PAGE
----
AIPAC renews focus on two-state solution, tries to shore up Democratic support

Their message was clear: AIPAC is a deeply bipartisan organization, and will continue to represent the political center in Washington that is committed to a two-state outcome.

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March 28, 2017 03:40
2 minute read.
Speaker of the House Paul Ryan (R-WI) speaks to the American Israel Public Affairs Committee (AIPAC)

Speaker of the House Paul Ryan (R-WI) speaks to the American Israel Public Affairs Committee (AIPAC) policy conference in Washington. (photo credit: REUTERS)

 
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WASHINGTON – Several lobbies in Washington have pioneered the two-state solution in recent years, but the American Israel Public Affairs Committee has not been one of them, offering what Democrats considered lip service to US-led peace initiatives conducted throughout the Obama administration.

The largest Israel advocacy organization in America has focused on other matters, such as sanctioning Iran, maintaining US defense aid and combating efforts to delegitimize the Jewish state. Establishing an independent, viable Palestine has not been a significant agenda item. But that appeared to change this week, as senior AIPAC officials bent over backwards to emphasize their support for a two-state solution to the Israeli-Palestinian conflict negotiated directly between the two parties.

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In private, AIPAC’s leadership told senior correspondents, lobbyists and government officials that the two-state paradigm remains their sincere preference.

Their message was clear: AIPAC is a deeply bipartisan organization, and will continue to represent the political center in Washington that is committed to a two-state outcome.

It is a tactical effort. AIPAC’s influence on Capitol Hill, for which it is so well known, is predicated on robust bipartisan support.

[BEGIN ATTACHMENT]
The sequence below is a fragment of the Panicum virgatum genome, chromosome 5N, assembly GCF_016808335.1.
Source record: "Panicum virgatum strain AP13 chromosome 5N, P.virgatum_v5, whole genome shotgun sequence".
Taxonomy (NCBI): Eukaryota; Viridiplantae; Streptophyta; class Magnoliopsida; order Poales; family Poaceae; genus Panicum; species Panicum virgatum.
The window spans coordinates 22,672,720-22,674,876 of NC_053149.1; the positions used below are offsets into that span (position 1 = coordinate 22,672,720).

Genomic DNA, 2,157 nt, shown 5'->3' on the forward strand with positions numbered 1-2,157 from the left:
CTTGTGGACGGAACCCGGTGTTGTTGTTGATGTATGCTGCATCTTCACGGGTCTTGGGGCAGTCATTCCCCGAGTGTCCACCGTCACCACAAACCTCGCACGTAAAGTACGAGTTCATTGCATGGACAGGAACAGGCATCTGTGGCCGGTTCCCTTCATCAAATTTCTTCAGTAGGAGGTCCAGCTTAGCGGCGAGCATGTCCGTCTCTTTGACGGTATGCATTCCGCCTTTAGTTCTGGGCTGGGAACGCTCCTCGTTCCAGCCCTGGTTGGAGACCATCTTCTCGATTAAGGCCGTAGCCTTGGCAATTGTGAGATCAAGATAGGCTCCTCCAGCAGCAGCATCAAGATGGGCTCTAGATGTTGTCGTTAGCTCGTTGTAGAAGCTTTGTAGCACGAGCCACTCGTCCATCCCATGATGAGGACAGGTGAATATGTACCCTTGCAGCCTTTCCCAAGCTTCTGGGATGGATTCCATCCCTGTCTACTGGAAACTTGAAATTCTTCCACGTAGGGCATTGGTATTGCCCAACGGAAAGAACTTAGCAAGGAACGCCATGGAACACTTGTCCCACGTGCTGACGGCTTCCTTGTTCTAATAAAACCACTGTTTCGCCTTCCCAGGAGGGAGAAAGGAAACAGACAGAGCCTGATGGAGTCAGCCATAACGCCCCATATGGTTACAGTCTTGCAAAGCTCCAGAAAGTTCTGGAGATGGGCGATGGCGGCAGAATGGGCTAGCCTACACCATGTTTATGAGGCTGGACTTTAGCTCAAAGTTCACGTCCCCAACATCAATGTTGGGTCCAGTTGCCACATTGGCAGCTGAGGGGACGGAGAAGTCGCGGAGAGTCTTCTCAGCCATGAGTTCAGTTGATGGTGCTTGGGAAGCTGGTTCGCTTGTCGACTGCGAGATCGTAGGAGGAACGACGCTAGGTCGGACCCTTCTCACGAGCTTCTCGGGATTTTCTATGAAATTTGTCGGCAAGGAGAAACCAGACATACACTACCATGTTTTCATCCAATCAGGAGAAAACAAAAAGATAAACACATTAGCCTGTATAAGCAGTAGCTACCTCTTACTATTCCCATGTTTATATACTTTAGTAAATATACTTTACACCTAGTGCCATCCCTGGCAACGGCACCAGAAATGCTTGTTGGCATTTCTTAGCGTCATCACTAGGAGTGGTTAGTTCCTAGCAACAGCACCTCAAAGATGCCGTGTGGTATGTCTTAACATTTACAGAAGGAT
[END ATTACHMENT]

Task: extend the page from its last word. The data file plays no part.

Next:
But that foundation has eroded on the Left amid politicization of the Israeli-Palestinian conflict in Washington and direction confrontations with Democrats over Iran’s nuclear program.

The lobby seeks to shore up that support by reestablishing the trust of those on the Left who prioritize the establishment of a Palestinian state.



With Republicans in control of a unified government, AIPAC has an opportunity to do what J Street did for the last eight years – overtly align itself with the party in power.

But as it has in the past, AIPAC is choosing to play a longer game, treating this moment instead as an opportunity to appeal to wounded Democrats and express its commitment to the issues they care most deeply for.

AIPAC’s effort has been bolstered by US President Donald Trump’s careful and deliberate yet enthusiastic drive toward a new round of direct negotiations. Because of Trump’s interest in Israeli-Palestinian peace, AIPAC is able to appeal to Democrats on two states without ostracizing the administration.

“We will always talk about our achieving peace through negotiations between the parties, with the goal of a two-state solution,” said one AIPAC official ahead of the lobby’s annual policy conference this week. “The two-state solution has been, and continues to be the goal that we aspire to, and that will be a message we’ll continue to send through the conference.”

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